• Metrics storage 235 may be any machine-readable medium capable of storing metrics data collected by the metrics collector 230. Accordingly, metrics storage 235 may include a machine-readable storage medium such as read-only memory (ROM), random-access memory (RAM), magnetic disk storage media, optical storage media, flash-memory devices, and/or similar storage media. In various embodiments, metrics storage 235 may store metrics data sets using various data structures as will be apparent. Further, the metrics storage 235 may be part of the rules storage 220 or any other available storage device on the DN 200.
  • Upon DN 200 receiving a Diameter message to be processed, message handler 210 may pass information regarding the Diameter message to the rule engine 215. The rule engine 215 may determine if the message fits within any custom metrics scenarios as defined by custom metrics rules. If so, rule engine 215 may invoke the metrics collector to collect and store the metrics data specified by the custom metrics scenarios. It is possible that a single received Diameter message may fit within more than one scenario based upon scenarios defined by the custom metrics rules. Accordingly, the rule engine 215 may direct the metrics collector 230 to collect and store data for these multiple scenarios in the metrics storage 235.
  • The network operator may use the user interface 235 to access the metrics storage 235 to view various metrics data. The user interface 225 may include a display to select and view metrics data. Further, the user interface 225 may allow a network operator to use search queries to search for specific metrics data. Such ability to view and search the metrics data allows the network operator to determine the overall system performance and health. It might also provide information regarding performance problems or errors in system operation.
  • A network operator may use the user interface 225 to create custom metrics rules. Such rules may extend existing predefined metrics scenarios. In such a case the existing predefined metrics scenarios may be presented to the network operator using the user interface 225, and the network operator may select additional AVPs to be collected in the metrics scenario. Additionally, the network operator may add additional conditions to define the metrics scenario. Also, the predefined scenario may serve as a template to create a new custom metrics scenario.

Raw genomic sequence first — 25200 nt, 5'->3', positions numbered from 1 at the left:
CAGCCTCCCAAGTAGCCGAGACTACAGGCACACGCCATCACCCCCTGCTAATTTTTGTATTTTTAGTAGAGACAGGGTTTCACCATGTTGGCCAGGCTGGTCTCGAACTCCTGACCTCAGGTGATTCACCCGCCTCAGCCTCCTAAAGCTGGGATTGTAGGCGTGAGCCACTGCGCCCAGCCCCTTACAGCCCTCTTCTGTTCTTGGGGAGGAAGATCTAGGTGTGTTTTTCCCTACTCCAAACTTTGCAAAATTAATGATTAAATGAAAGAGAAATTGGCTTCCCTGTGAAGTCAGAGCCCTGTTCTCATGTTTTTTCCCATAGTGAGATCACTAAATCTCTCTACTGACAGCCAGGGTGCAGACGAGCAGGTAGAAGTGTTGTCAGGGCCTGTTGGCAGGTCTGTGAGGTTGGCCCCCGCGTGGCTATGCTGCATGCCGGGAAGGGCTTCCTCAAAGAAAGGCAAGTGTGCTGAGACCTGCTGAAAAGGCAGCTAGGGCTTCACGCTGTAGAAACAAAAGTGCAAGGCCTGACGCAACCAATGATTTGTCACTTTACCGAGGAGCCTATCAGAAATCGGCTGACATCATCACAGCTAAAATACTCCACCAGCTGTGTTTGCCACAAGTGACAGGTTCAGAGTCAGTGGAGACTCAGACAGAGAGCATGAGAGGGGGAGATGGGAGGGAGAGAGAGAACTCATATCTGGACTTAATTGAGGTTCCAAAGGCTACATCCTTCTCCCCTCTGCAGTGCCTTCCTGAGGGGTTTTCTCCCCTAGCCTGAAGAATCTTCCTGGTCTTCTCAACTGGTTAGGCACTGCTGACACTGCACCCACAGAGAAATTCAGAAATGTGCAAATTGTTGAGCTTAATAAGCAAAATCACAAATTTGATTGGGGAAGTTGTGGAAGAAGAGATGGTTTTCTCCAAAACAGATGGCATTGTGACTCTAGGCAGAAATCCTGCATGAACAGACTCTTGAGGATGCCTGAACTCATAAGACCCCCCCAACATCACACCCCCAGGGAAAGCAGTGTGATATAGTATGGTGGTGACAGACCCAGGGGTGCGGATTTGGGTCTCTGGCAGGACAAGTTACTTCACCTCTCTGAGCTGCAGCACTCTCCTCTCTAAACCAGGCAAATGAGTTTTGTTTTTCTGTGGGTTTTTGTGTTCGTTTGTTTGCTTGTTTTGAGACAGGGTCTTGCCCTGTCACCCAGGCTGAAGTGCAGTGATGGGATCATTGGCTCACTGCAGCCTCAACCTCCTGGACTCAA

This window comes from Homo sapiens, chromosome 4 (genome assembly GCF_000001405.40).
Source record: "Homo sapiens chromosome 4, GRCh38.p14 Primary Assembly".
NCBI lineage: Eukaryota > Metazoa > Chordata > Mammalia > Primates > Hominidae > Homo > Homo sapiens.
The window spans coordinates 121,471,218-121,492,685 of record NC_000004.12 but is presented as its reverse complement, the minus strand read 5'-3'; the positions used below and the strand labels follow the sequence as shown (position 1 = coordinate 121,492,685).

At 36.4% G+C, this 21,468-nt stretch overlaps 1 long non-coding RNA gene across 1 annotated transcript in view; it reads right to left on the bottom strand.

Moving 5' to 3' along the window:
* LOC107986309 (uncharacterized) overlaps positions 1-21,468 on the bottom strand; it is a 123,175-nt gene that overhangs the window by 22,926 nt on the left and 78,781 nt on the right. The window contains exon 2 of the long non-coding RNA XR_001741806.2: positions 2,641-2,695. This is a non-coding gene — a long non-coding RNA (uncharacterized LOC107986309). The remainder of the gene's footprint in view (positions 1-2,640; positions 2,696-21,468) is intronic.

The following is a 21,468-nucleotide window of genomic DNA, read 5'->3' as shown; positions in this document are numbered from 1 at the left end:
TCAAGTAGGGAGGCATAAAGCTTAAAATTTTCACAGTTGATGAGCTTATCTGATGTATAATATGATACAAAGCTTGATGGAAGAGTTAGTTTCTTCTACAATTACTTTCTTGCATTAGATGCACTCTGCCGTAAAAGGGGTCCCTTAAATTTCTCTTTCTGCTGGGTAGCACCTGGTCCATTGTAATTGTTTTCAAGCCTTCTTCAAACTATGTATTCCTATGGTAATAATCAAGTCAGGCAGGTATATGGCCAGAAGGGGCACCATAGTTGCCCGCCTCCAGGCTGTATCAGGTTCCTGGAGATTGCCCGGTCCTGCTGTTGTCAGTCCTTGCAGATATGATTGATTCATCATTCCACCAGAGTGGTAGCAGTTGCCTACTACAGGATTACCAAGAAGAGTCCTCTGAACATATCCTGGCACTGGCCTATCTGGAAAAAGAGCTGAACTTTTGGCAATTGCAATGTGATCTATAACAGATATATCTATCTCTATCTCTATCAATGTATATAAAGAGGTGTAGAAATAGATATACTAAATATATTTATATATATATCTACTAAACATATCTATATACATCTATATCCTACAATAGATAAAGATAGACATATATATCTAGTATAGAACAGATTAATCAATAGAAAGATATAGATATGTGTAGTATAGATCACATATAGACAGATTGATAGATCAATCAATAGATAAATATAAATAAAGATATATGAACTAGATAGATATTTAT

• In addition, the network operator may define completely new custom metrics scenarios. Such scenarios may include the various conditions that define when the custom metrics scenario is present. In addition, the specific AVPs may be defined to determine the specific metrics data to be collected and stored.
  • The custom metrics rules may be implemented using a pseudo-code representation of the rule. Such an implementation provides a network operator great flexibility in defining rules to meet various requirements and conditions. These custom metrics rules may use the information described above to evaluate whether the receipt of a Diameter message requires the collection of metrics data. The custom metrics rules may be as simple or complex as needed in order to satisfy the specific needs of the network operator.
  • In an alternative embodiment, the metrics collector 230 may evaluate the custom metrics rules instead of the rule engine 220. Upon DN 200 receiving a Diameter message to be processed, message handler 210 may pass information regarding the Diameter message to the metrics collector 230. The metrics collector 230 may determine if the message fits within any custom metrics scenarios as defined by custom metrics rules. If so, the metrics collector stores the metrics data specified by the custom metrics scenarios. It is possible that a single received Diameter message may fit within more than one scenario. Accordingly, the metrics collector 230 may collect and store data for these multiple scenarios in the metrics storage 235.